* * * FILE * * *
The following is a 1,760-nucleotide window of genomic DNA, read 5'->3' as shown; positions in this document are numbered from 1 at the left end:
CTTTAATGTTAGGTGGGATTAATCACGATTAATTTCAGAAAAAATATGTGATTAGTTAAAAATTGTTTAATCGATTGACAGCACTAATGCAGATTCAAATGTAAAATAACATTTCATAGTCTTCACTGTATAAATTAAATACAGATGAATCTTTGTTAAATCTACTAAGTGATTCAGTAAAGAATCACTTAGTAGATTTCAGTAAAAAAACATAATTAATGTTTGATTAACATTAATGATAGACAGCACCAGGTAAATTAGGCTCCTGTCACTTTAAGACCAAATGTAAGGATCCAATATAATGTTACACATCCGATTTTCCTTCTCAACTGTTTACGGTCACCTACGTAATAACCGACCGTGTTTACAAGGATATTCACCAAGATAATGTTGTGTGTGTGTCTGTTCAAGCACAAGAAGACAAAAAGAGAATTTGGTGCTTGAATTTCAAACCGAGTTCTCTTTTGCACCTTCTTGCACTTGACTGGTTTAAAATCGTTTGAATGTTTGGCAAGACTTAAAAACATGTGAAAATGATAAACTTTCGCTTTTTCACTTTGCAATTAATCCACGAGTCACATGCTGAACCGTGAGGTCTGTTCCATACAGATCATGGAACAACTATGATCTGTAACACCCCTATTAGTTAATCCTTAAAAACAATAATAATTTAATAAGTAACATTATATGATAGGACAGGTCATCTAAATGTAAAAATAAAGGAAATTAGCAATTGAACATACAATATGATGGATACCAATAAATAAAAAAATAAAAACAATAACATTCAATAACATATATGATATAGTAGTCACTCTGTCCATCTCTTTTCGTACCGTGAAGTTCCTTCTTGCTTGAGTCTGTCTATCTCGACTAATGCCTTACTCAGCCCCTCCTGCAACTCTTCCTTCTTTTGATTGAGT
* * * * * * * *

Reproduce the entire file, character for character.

The following is a 1,760-nucleotide window of genomic DNA, read 5'->3' as shown; positions in this document are numbered from 1 at the left end:
CTTTAATGTTAGGTGGGATTAATCACGATTAATTTCAGAAAAAATATGTGATTAGTTAAAAATTGTTTAATCGATTGACAGCACTAATGCAGATTCAAATGTAAAATAACATTTCATAGTCTTCACTGTATAAATTAAATACAGATGAATCTTTGTTAAATCTACTAAGTGATTCAGTAAAGAATCACTTAGTAGATTTCAGTAAAAAAACATAATTAATGTTTGATTAACATTAATGATAGACAGCACCAGGTAAATTAGGCTCCTGTCACTTTAAGACCAAATGTAAGGATCCAATATAATGTTACACATCCGATTTTCCTTCTCAACTGTTTACGGTCACCTACGTAATAACCGACCGTGTTTACAAGGATATTCACCAAGATAATGTTGTGTGTGTGTCTGTTCAAGCACAAGAAGACAAAAAGAGAATTTGGTGCTTGAATTTCAAACCGAGTTCTCTTTTGCACCTTCTTGCACTTGACTGGTTTAAAATCGTTTGAATGTTTGGCAAGACTTAAAAACATGTGAAAATGATAAACTTTCGCTTTTTCACTTTGCAATTAATCCACGAGTCACATGCTGAACCGTGAGGTCTGTTCCATACAGATCATGGAACAACTATGATCTGTAACACCCCTATTAGTTAATCCTTAAAAACAATAATAATTTAATAAGTAACATTATATGATAGGACAGGTCATCTAAATGTAAAAATAAAGGAAATTAGCAATTGAACATACAATATGATGGATACCAATAAATAAAAAAATAAAAACAATAACATTCAATAACATATATGATATAGTAGTCACTCTGTCCATCTCTTTTCGTACCGTGAAGTTCCTTCTTGCTTGAGTCTGTCTATCTCGACTAATGCCTTACTCAGCCCCTCCTGCAACTCTTCCTTCTTTTGATTGAGT